Small island inventor inspires big innovation

Anguilla inventor Terry Brady came up with the idea for synthetic bait while walking on Anguilla’s beaches and considering how lobster is caught.  On his now designated research vessel, Bateau Godot, he is using a grant to map and study Anguilla’s waters and to further the use of his synthetic, alternative OrganoBait™ to reduce the consumption of billions of pounds of wild menhaden, anchovies, sardines and other forage fish used in commercial traps worldwide.

Second only to the importance and biomass of plankton, forage fish provide the sole food source for many other fish, mammals, and birds in every region of the world.  Industrial net fishing supplies over 35 million metric tons of forage fish every year for use in agricultural additives; pig and chicken feed; pet food; fish farming (aquaculture); and Omega 3 vitamin supplements. Another 18 million tons of forage fish annually are used to bait crab and lobster pots in the $66 billion dollar crustacean fishing industry.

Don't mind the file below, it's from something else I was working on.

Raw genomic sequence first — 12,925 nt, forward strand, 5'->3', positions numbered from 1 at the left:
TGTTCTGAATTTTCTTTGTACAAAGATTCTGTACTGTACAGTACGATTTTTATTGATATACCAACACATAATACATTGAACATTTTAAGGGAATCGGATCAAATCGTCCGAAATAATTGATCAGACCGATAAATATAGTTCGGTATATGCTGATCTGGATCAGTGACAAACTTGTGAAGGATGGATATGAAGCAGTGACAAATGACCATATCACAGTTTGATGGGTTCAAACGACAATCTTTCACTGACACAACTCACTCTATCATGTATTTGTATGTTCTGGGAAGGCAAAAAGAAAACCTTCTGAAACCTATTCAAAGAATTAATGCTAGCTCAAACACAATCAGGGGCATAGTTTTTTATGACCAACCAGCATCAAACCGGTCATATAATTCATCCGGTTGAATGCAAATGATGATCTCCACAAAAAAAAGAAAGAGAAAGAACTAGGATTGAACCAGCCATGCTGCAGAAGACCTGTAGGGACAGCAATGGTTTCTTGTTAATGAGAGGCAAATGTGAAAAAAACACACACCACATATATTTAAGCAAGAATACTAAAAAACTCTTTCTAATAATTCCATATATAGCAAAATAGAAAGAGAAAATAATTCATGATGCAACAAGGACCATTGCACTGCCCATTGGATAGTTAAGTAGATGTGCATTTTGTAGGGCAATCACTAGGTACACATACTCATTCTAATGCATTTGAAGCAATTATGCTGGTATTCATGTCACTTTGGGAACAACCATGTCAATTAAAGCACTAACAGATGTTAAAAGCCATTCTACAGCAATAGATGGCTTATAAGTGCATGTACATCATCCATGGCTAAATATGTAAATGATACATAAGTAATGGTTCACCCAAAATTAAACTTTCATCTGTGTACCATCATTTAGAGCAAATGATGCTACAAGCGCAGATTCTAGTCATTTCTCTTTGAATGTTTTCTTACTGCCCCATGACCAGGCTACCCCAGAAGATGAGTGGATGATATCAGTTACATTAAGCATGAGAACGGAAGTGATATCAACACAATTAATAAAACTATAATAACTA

Brady and his partners at Kepley BioSystems, a startup emerging from the Joint School of Nanoscience and Nanoengineering, and a collaborative graduate program from (UNC & AT) in Greensboro, NC., and their invention have been awarded SBIR Phase I, IB and Phase II National Science Foundation research grants under the US Government agency that sponsors fundamental research.  The company has also been named a Top 500 Startup finalist in the global 2016 Hello Tomorrow Challenge.  Kepley BioSystems ranked in the top ten of Food and Agriculture startups in North and Central America.

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